Becky Fenger | January 27, 2010
State government seems to be more corrupt than ever. The Arizona Department of Transportation has been playing fast and loose with the rules for years, of course, but their boldness has reached new levels.
ADOT Procurement is now taking a position against competitive bidding for consulting work. Employees have been told that no outside bidders may be solicited for work unless no one on the state on-call contract list wants the job. This will boost the prices the state pays for the work. Such a policy does nothing to benefit taxpayers or drivers. It does, however, help assure the cash flow of the big consulting firms.
On the national level, Secretary of Transportation Ray LaHood announced that he is eliminating cost-efficiency rules. Federal transit grants will now focus on “livability.” Beware when you hear these cuddly words out of the mouths of politicians. This means cost is no longer an issue (not that the feds have really cared that much anyway).
Randal O’Toole at the Cato Institute explains that if your project promotes livability (which can mean almost anything one wants except the building of a new road) or “economic development” (which means it will be accompanied by subsidies for “transit-oriented developments”), then Secretary LaHood will consider funding it no matter how much money it wastes. This is no joke.
It also comes at a time when the politicians are becoming ever more infatuated with high speed rail, probably as a direct result of Obama’s slick move of inserting $8 billion for high speed rail into the economic Stimulus Bill early last year. As transportation expert Wendell Cox reports, more than 250 applications from 30 states totaling $57 billion soon poured in as a result of dangling all this free money. It’s the nature of the beast.
The problem with diverting money from building roads and freeways to light rail transit and commuter rail is that the government planners who are trying to wedge us out of our cars are making traffic congestion worse by doing so. Cato Institute is publishing a book that O’Toole has been working on for years called Gridlock: Why We’re Stuck in Traffic and What to Do About it. He makes the point that little-used high-speed trains and urban transit lines are not only incredibly expensive, but they waste energy and hurt the environment. Yes, that’s right. Learn more at www.cato.org.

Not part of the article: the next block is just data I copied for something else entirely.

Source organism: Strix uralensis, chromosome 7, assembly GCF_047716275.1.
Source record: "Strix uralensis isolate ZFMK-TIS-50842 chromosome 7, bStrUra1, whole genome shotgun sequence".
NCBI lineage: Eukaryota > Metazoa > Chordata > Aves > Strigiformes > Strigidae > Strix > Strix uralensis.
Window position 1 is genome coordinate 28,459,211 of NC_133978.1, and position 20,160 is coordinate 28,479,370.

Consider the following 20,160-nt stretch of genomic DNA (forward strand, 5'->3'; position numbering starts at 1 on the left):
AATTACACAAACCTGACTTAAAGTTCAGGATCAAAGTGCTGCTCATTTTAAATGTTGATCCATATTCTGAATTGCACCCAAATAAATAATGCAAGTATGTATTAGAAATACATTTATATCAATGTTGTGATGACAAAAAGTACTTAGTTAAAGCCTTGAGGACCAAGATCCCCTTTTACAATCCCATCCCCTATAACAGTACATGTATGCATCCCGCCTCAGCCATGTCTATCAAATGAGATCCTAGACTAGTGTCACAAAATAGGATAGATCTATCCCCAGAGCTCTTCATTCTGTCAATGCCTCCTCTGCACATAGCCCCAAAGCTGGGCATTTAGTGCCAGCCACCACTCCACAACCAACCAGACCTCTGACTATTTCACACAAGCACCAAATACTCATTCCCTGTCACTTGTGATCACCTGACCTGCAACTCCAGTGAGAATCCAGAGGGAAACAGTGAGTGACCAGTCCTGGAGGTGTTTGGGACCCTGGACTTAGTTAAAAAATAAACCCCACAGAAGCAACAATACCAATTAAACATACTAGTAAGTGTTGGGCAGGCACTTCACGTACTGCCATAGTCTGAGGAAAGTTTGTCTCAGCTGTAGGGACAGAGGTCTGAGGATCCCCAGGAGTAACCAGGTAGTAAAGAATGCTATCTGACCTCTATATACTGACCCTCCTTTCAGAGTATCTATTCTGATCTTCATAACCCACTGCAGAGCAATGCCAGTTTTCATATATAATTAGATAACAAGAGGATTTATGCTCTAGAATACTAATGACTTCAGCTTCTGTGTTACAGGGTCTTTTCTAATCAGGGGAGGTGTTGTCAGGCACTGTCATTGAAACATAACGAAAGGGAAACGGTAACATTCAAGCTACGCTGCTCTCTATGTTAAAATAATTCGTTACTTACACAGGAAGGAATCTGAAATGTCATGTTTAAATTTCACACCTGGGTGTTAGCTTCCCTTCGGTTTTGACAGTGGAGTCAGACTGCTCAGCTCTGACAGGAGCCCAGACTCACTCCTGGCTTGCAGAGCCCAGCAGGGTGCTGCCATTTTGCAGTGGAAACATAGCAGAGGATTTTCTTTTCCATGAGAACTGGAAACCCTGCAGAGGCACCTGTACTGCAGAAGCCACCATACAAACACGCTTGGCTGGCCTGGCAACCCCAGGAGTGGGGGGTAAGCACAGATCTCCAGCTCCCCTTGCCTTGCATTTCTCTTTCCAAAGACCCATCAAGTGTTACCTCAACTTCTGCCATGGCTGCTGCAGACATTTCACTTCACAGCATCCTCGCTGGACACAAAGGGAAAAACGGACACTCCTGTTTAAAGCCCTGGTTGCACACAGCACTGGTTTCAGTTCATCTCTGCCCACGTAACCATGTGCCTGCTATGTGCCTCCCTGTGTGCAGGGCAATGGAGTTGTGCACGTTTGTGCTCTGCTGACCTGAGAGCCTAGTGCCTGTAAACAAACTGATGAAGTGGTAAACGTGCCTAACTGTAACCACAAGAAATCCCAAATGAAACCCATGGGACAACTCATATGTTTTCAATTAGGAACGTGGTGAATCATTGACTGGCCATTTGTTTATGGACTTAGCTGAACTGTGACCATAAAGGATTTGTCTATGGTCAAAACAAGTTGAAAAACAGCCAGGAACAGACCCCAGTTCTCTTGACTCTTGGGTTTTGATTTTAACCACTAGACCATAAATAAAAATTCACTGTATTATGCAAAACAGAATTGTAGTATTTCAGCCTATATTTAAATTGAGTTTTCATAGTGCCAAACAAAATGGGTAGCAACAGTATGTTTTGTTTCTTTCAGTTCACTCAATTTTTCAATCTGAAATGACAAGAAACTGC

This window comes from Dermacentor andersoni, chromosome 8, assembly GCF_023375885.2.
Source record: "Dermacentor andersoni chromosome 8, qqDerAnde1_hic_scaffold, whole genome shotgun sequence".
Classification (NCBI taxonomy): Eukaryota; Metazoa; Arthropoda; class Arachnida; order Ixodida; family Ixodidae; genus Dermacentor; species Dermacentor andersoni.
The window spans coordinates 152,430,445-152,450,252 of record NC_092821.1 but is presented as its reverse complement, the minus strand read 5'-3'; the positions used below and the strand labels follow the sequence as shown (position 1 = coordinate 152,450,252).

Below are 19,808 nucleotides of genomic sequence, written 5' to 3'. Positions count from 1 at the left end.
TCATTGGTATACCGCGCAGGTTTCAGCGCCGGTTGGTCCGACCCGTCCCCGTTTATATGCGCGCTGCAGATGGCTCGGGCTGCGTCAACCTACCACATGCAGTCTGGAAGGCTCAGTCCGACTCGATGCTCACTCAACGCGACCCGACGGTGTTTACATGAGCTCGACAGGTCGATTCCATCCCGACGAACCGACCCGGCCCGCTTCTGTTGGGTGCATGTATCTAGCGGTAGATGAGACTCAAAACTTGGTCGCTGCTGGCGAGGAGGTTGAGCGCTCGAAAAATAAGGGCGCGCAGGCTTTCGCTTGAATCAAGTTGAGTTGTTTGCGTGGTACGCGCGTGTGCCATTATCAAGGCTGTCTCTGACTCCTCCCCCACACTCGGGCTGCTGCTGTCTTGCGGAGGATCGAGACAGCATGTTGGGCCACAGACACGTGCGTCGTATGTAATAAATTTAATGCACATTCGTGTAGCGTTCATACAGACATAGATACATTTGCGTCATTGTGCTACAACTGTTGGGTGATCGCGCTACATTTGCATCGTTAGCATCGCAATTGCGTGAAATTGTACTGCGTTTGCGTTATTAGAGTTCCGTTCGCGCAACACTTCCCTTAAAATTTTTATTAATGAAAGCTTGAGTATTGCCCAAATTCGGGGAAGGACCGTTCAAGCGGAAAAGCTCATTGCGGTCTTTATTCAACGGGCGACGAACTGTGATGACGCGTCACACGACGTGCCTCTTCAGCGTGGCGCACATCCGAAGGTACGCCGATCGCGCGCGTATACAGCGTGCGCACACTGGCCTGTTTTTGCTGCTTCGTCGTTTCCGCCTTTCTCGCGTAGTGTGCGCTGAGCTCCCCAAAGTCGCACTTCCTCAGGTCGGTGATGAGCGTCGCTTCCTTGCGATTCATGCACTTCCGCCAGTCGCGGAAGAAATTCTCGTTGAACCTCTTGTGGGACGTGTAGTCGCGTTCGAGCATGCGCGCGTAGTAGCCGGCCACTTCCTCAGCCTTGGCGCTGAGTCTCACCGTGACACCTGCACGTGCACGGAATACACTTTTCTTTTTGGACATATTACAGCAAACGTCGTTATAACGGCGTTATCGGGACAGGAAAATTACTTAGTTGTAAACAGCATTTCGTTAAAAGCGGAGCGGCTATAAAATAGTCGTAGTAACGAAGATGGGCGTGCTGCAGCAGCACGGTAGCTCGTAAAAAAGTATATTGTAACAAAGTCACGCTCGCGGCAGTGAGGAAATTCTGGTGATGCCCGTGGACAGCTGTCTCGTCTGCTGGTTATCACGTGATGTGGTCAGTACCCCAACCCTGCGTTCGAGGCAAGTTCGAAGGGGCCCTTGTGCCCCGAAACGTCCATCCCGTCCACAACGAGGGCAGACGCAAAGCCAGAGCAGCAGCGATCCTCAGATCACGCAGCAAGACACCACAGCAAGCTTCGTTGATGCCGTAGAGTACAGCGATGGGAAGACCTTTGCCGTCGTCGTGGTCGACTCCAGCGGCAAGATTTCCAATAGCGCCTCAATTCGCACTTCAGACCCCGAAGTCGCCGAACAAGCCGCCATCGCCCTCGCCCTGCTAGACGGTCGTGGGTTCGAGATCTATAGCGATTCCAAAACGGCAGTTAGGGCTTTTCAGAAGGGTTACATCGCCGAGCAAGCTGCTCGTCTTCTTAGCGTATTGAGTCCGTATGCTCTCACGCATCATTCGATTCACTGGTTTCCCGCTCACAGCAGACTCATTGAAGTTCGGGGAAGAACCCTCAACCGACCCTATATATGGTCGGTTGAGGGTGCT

Here in the Valley, Tempe Mayor Hugh Hallman is urging ADOT to divert $1.3 billion from expanding I-10 near the Broadway curve. He wants it used for commuter rail, which he proudly boasts may carry as many as 18,000 passengers per day by the year 2030. Of course, currently there are about 80 million person-miles of travel per day on the region’s roads and about 300,000 trips per day through the Broadway curve section of 1-10. In addition, the estimated cost per passenger mile for commuter rail is about $1.50. This is at least three times higher than the cost per person-mile for travel in automobiles. That goes right along with Ray LaHood jettisoning cost-efficiency considerations.
Back in 2005, then-Transportation Secretary Mary Peters stunned the transit world, O’Toole writes, when she adopted a cost-effectiveness rule for federal transit grants to new rail projects. They had to cost less than about $24 for every hour they would save transportation users. The projects weren’t ranked, but even then the scallywags would cook their books to meet the figure or obtained exemptions from their Congressional buddies.
Then in 2007, Peters imposed another rule that transit agencies would have to show modern streetcars were more cost-effective than buses. Since this was impossible to do (modern streetcars can never compete with buses in costs to taxpayers), most cities gave up on that plan. Now, LaHood has invited the porkers back to the trough in a big way. We should decline the invitation.